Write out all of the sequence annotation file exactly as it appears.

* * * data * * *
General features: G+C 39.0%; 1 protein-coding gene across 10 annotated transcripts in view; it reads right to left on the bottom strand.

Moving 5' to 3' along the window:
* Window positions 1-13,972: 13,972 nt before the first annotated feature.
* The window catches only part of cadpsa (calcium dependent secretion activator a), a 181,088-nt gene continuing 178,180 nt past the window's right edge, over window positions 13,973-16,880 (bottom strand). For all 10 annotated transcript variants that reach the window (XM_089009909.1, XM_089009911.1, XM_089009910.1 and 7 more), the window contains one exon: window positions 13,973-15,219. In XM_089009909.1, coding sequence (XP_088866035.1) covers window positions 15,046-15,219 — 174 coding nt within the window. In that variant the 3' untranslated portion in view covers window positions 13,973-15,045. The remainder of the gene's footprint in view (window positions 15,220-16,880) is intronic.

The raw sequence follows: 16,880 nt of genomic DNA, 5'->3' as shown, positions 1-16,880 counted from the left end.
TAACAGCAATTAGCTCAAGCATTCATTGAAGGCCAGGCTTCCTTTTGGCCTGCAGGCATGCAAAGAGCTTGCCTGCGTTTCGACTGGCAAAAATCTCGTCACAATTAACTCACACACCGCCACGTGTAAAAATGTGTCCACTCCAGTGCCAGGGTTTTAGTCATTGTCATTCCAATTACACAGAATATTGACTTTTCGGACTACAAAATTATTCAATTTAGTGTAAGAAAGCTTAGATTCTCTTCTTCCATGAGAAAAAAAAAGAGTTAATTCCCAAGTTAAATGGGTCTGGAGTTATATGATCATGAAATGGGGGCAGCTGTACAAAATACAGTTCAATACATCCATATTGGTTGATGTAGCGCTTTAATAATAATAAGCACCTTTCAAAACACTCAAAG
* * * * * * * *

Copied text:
General features: G+C 39.0%; 1 protein-coding gene across 10 annotated transcripts in view; it reads right to left on the bottom strand.

Moving 5' to 3' along the window:
* Window positions 1-13,972: 13,972 nt before the first annotated feature.
* The window catches only part of cadpsa (calcium dependent secretion activator a), a 181,088-nt gene continuing 178,180 nt past the window's right edge, over window positions 13,973-16,880 (bottom strand). For all 10 annotated transcript variants that reach the window (XM_089009909.1, XM_089009911.1, XM_089009910.1 and 7 more), the window contains one exon: window positions 13,973-15,219. In XM_089009909.1, coding sequence (XP_088866035.1) covers window positions 15,046-15,219 — 174 coding nt within the window. In that variant the 3' untranslated portion in view covers window positions 13,973-15,045. The remainder of the gene's footprint in view (window positions 15,220-16,880) is intronic.

The raw sequence follows: 16,880 nt of genomic DNA, 5'->3' as shown, positions 1-16,880 counted from the left end.
TAACAGCAATTAGCTCAAGCATTCATTGAAGGCCAGGCTTCCTTTTGGCCTGCAGGCATGCAAAGAGCTTGCCTGCGTTTCGACTGGCAAAAATCTCGTCACAATTAACTCACACACCGCCACGTGTAAAAATGTGTCCACTCCAGTGCCAGGGTTTTAGTCATTGTCATTCCAATTACACAGAATATTGACTTTTCGGACTACAAAATTATTCAATTTAGTGTAAGAAAGCTTAGATTCTCTTCTTCCATGAGAAAAAAAAAGAGTTAATTCCCAAGTTAAATGGGTCTGGAGTTATATGATCATGAAATGGGGGCAGCTGTACAAAATACAGTTCAATACATCCATATTGGTTGATGTAGCGCTTTAATAATAATAAGCACCTTTCAAAACACTCAAAG